dtypes: int64(1), object(4)
memory usage: 1.1+ KB
```

We need to convert the GOP, DFL and Other columns to numeric values if we want to do any analysis.

If we try:

```df['GOP'].astype('float')
```

We get an error:

```ValueError: could not convert string to float: '42.4%'
```

The most likely culprit is the ``` %``` . We can get rid of it using pandas ``` replace()``` function. I covered this in some detail in a previous article.

```df['GOP'].replace({'%':''}, regex=True).astype('float')
```

Which looks good:

```0     42.4
1     36.2
2     42.4
3     44.9
<...>
21    63.3
22    49.1
23    31.9
Name: GOP, dtype: float64
```

Note, that I had to use the ``` regex=True``` parameter for this to work since the ``` %``` is a part of the string and not the full string value.

Now, we can call replace all the ``` %``` values and convert to numbers using ``` pd.to_numeric()``` and ``` apply()```

```df = df.replace({'%': ''}, regex=True)
df[['GOP', 'DFL', 'Others']] = df[['GOP', 'DFL', 'Others']].apply(pd.to_numeric)
df.info()
```
```<class 'pandas.core.frame.DataFrame'>
RangeIndex: 24 entries, 0 to 23
Data columns (total 5 columns):
#   Column  Non-Null Count  Dtype
---  ------  --------------  -----
0   Year    24 non-null     int64
1   Office  24 non-null     object
2   GOP     24 non-null     float64
3   DFL     24 non-null     float64
4   Others  24 non-null     float64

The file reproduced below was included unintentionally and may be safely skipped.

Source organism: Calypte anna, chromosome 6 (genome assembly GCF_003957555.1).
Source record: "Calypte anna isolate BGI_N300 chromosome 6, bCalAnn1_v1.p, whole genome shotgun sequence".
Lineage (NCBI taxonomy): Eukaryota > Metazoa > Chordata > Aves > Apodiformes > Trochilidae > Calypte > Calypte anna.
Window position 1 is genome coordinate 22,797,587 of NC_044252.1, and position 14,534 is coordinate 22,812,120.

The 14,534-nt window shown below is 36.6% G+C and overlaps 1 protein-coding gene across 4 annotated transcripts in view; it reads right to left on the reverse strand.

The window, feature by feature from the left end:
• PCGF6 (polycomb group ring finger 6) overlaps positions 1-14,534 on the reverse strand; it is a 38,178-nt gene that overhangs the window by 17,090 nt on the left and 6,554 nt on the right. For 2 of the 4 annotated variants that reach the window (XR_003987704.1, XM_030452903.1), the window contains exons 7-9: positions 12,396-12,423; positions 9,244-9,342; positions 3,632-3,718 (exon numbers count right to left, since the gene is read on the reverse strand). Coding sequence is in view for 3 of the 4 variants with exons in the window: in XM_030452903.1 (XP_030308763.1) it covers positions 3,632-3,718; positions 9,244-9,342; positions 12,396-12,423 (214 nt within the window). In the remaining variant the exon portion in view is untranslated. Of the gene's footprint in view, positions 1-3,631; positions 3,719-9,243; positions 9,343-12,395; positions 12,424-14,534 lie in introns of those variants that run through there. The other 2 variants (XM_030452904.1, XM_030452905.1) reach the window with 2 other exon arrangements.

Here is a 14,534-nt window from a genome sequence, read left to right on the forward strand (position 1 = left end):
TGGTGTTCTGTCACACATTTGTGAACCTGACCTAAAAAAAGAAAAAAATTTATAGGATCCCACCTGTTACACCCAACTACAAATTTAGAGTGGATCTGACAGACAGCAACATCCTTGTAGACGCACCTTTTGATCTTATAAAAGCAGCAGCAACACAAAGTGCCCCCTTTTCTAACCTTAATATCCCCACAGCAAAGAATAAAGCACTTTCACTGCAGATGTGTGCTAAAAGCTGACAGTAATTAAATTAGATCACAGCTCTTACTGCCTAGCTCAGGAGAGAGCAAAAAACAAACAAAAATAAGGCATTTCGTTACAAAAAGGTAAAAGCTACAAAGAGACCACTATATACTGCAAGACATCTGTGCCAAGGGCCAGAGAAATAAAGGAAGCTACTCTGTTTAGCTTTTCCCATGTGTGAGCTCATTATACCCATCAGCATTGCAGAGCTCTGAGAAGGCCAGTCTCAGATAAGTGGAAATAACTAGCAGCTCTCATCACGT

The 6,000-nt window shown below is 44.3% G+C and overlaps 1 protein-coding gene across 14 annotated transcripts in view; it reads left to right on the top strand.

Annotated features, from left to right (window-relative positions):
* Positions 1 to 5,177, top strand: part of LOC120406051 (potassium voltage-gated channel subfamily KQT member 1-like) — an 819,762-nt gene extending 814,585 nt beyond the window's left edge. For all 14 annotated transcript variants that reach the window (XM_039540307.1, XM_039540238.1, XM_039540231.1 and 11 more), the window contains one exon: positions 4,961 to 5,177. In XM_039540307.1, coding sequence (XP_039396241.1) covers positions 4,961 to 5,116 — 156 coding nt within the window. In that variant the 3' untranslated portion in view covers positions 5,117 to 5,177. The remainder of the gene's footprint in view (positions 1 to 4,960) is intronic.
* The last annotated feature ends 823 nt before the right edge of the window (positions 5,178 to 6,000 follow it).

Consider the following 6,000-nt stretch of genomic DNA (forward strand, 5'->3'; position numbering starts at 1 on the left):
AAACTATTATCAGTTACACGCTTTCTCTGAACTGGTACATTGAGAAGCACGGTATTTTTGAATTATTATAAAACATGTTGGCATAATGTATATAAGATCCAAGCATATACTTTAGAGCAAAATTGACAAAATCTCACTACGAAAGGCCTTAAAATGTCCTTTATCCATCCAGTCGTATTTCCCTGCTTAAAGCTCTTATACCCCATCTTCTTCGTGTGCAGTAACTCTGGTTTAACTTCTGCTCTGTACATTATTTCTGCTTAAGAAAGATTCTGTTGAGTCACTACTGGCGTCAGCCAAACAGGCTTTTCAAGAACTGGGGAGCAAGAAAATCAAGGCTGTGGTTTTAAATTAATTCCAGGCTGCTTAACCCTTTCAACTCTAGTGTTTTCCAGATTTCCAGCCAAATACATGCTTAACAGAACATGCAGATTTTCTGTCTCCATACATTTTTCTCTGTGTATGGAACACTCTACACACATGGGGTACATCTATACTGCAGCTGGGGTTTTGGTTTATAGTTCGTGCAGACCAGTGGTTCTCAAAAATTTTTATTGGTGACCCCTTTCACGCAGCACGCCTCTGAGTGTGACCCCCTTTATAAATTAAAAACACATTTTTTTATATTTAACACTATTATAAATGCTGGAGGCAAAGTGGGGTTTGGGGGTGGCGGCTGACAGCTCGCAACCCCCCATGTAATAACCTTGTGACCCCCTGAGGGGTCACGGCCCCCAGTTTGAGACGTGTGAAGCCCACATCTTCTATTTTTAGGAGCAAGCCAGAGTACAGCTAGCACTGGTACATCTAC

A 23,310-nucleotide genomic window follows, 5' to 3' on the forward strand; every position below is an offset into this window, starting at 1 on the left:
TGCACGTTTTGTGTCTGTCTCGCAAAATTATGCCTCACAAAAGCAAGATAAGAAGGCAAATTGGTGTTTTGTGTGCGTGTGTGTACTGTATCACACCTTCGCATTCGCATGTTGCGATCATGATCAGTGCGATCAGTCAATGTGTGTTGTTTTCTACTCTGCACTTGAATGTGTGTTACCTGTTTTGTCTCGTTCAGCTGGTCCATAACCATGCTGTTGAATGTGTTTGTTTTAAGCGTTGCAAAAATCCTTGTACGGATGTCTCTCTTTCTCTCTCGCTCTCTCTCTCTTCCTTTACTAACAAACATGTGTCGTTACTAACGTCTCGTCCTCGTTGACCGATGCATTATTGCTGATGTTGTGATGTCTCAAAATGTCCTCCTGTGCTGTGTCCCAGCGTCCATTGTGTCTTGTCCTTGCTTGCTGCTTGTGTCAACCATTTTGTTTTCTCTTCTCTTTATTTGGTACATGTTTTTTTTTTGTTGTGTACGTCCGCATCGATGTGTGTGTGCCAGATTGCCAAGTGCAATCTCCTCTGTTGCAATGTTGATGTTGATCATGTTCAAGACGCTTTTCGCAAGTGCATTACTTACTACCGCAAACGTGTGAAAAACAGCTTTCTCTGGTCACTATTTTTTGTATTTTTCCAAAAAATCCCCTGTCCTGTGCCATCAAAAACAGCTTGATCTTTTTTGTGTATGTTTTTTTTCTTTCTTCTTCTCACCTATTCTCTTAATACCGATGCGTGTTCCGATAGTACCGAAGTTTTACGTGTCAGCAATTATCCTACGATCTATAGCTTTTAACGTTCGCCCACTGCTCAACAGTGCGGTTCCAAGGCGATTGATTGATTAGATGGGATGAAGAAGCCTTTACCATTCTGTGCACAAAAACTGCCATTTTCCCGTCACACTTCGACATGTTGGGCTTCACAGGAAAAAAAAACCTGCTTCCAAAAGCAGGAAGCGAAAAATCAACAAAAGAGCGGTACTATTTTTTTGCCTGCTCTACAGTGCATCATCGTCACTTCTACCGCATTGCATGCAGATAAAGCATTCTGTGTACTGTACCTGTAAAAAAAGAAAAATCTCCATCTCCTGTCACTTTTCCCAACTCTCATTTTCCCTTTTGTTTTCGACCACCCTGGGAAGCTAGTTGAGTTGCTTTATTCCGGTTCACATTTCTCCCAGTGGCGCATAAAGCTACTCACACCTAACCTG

dtypes: float64(3), int64(1), object(1)
memory usage: 1.1+ KB
```
```df.head()
```
Year Office GOP DFL Others
0 2018 Governor 42.4 53.9 3.7
1 2018 Senator 36.2 60.3 3.4
2 2018 Senator 42.4 53.0 4.6
3 2016 President 44.9 46.4 8.6
4 2014 Governor 44.5 50.1 5.4

This basic process works well. The next example is a little trickier.

The previous example showed the basic concepts. Frequently more cleaning is needed. Here is an example that was a little trickier. This example continues to use Wikipedia but the concepts apply to any site that has data in an HTML table.

What if we wanted to parse the US GDP table show below? This one was a little harder to use match to get only one table but matching on ‘Nominal GDP’ gets the table we want as the first one in the list.

```table_GDP = pd.read_html('https://en.wikipedia.org/wiki/Economy_of_the_United_States', match='Nominal GDP')
df_GDP = table_GDP
df_GDP.info()
```
```<class 'pandas.core.frame.DataFrame'>
RangeIndex: 41 entries, 0 to 40
Data columns (total 9 columns):
#   Column                                            Non-Null Count  Dtype
---  ------                                            --------------  -----